This is the ninth entry of “The Chip On My Shoulder Is A Boulder,” a series on the complex relationships between black women and their mothers. The series will run through this week. Previous entries include “The Adoptee,” “The Rebel,” “The Gypsy,” “She Did Her Best,” “The Reluctant Mother,” “The Narcissist’s Daughter,” “The Survivor” and “The Baby.”
There is a familiar parable, oft repeated in churches across America, of a house with its foundation built up a rock versus that of a house built upon sand.
You can guess which house was able to weather the storm.
If a bond between a mother and child is built upon a rock that relationship can withstand the turbulence of a gloomy household, a broken family, the rebellious teen years and the many efforts to try, try and try again to make that bond stick. Even if you grow apart. Even if you grow away, The rock is still there for you to build on. Despite the fissures and perceived weaknesses, the heart of the rock is still strong.
I don’t know if I ever trusted my mother. I remember loving her but consciously it was in a protective way. I was her protector or at least I wanted to be.
I remember being 12 and asking her to leave my father because he wasn’t good for her. I tried to make her understand that it wouldn’t hurt me if she left him. It would make me happy. I didn’t think I was suggesting all of that for my own selfishness. I was a pretty compassionate child despite my nature at the time, which was very anxious and unsettled. But I became very calm and able to collect myself when I was in a position of giving advice or when becoming someone’s rock.
I was asking her to leave my father because I didn’t want to see her hurting any more. She had a naturally bright and sun-shiny personality, living in a self-made cave with a man who hated it when the curtains were raised to let the light in. Quite literally, our house was always dark, and to this day, my Father, whom my mother finally left, lives in a dark house where the curtains are always drawn. Maybe he is subconsciously simulating a womb that he misses or feels he was ripped from too soon. I don’t know. He was a misogynist for as long as I knew him, until my mother decided she was done hating her life and left the relationship.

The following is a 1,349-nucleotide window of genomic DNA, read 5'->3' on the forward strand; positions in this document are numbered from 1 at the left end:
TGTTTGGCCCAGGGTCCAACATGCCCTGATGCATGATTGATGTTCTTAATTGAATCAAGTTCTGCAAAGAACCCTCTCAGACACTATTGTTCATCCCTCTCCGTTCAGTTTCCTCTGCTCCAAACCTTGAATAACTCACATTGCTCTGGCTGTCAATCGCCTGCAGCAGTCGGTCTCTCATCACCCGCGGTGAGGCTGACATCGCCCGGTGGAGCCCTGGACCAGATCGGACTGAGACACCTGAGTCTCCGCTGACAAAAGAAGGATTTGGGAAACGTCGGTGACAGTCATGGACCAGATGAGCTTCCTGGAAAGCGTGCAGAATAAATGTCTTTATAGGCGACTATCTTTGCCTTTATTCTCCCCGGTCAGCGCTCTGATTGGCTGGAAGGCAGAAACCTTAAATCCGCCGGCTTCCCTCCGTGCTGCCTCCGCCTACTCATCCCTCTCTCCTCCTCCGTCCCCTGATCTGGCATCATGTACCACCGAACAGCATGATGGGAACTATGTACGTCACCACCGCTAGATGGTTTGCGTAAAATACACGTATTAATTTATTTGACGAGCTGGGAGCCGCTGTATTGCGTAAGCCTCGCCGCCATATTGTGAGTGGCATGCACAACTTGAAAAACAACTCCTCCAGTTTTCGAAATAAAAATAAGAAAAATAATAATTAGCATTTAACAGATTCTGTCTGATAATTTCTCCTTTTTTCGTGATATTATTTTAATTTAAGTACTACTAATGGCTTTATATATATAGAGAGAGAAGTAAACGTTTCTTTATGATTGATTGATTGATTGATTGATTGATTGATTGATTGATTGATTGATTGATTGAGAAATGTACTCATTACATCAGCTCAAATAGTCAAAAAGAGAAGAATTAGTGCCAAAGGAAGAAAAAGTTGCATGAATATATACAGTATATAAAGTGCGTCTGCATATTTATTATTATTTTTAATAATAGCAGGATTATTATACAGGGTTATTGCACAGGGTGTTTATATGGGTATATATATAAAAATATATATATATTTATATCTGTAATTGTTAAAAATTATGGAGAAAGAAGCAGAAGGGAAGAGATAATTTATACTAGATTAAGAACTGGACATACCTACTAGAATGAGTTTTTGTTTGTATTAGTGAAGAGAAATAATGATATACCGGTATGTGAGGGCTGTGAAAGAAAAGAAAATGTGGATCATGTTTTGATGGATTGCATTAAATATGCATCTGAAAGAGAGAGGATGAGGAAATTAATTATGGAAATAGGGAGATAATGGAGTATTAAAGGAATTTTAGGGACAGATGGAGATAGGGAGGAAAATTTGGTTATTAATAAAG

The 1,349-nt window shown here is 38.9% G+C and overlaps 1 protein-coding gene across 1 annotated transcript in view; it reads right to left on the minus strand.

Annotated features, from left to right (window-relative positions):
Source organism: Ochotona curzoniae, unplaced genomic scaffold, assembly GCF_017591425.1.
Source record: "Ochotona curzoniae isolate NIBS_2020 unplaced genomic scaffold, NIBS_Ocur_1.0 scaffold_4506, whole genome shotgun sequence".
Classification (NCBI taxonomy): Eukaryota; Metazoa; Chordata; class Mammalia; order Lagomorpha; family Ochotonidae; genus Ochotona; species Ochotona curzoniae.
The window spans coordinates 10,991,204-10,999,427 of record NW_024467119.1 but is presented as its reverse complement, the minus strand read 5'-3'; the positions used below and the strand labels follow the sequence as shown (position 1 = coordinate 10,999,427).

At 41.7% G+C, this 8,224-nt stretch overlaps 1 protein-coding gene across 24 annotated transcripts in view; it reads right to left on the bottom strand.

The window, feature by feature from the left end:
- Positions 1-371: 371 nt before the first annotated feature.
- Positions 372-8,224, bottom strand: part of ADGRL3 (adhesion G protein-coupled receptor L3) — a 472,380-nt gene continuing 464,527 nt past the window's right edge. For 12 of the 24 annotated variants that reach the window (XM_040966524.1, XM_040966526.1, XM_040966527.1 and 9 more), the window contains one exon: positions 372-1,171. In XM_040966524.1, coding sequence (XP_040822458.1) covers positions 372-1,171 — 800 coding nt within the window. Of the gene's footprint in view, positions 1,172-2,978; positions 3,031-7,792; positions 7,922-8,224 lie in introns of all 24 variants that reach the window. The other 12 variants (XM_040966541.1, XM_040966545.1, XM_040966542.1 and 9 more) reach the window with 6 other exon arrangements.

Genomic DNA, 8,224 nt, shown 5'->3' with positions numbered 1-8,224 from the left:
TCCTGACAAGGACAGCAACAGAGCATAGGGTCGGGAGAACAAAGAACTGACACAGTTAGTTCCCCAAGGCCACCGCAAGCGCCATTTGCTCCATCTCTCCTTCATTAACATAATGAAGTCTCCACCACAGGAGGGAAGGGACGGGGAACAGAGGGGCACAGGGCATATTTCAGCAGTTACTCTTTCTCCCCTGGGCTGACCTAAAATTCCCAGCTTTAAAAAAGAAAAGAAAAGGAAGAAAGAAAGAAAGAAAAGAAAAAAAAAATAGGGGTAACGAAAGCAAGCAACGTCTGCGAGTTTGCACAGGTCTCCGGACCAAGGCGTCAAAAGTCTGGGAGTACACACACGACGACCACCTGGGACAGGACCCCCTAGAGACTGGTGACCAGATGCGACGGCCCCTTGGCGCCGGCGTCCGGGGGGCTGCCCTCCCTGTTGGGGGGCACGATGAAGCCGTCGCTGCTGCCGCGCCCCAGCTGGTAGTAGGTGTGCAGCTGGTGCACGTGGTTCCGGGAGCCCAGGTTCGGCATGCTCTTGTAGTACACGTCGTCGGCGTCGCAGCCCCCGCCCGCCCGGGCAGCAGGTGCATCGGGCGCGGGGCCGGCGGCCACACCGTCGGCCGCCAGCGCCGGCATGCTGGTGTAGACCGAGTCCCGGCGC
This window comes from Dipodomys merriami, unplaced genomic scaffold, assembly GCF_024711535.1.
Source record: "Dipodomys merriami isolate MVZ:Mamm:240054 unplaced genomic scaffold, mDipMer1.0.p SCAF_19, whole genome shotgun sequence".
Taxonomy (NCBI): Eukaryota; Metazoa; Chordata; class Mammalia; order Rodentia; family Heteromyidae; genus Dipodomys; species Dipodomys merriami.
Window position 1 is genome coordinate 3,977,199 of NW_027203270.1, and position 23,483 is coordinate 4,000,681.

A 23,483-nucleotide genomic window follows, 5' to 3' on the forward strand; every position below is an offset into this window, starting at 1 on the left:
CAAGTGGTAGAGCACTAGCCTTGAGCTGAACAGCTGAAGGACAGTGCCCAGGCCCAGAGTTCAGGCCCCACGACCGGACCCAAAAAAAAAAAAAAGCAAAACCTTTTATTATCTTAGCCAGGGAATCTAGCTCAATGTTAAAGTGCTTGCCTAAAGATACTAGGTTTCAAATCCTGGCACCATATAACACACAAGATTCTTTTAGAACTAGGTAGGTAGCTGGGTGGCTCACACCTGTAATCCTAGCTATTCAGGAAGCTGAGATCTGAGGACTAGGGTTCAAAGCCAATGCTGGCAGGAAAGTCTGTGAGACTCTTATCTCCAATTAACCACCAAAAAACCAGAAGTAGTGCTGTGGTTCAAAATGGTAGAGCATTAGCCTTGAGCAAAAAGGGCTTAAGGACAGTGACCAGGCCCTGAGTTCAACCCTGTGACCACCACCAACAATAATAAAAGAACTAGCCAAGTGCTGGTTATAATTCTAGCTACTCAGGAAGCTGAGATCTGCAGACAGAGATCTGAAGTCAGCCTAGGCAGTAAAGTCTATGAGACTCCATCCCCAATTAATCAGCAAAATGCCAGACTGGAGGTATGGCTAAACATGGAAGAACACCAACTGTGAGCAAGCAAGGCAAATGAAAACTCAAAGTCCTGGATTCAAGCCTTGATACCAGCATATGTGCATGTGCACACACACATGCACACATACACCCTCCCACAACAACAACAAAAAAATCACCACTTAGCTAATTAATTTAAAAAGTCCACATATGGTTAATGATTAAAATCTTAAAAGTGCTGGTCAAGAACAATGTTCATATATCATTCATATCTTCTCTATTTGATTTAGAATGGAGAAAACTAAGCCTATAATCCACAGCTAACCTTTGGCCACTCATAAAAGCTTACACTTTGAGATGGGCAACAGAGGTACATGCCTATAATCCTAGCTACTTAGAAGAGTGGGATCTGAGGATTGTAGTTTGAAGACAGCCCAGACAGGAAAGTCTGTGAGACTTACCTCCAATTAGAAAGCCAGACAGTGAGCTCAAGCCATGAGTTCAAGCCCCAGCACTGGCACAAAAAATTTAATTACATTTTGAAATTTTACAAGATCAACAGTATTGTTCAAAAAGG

I must have bore resentments towards my Mother. I don’t remember feeling safe and may have inadvertently projected my irritation with my father’s lack of ability or seeming willingness to provide security onto her. I wanted him to at least act as if he was concerned that his children felt they were secure.
I made my mind up early that men were weak and it was the woman’s job to guard her children, even from their father. The psyche is an interesting machine. My mother spoke to me rationally in my childhood. She laid the foundations for my interest in psychology by explaining that my father didn’t hate me, he hated himself and I was a reflection of him. It made sense. The logic made a lot of my anger go away. I was able to see him as a human with issues. But I wonder where my mercy was for my mother when she had her moments of weakness,and needed her space. Perhaps I had patterned myself after my father and thought that I owned her. Perhaps it was only OK for her to feel if she was sharing her feelings with me?
I started to bounce between the houses of her, my father and a few aunts around age 15. I wasn’t a nightmare of a teen, but I wasn’t innocent. I did lie about sleep overs to hang out after hours with groups of my peers. I started smoking cigarettes and enjoyed the occasional five finger discount.
By 17 my Mother and I weren’t much in touch and she moved to another state with her new husband, a man I could not stand at the time. Our relationship became very plastic after that. I eventually told her over the phone that I didn’t like the plastic nature of our relationship and she cried. It broke my heart to hear it. I really couldn’t handle it, and abstained from saying anything that would hurt her for at least another 10 years until I finally had to confront her again about a similar gripe. That time it was done without spite because she needed to hear it.
I was very busy unconsciously collecting pity from my social circle for at least several years and I was too angry with her for not being perfect and attending to my every need. I was too angry to realize that leaving my father was very difficult for a Catholic woman who’d been taught to stick with her marriage no matter what. It didn’t occur to me that she had probably envisioned a beautiful time for us in an apartment that was the very first apartment she’d rented without him by her side. I just expected her to adjust and realize I was a teenager and needed to spread my wings. Especially since we’d finally escaped the maw of the dragon we’d lived with for some many utterly depressing years.
Overtime we’ve come to be reasonably close. It’s a telephone relationship mostly, because she still lives out of state, but I enjoy her and am thankful that I’ve been blessed to know her and mend fences so to speak. I’m a mother myself now, and have (I think) a pretty firm grasp on the logic of how the Mother-Child thing works.
Mother = symbol of need fulfillment. Pretty tall order for a human.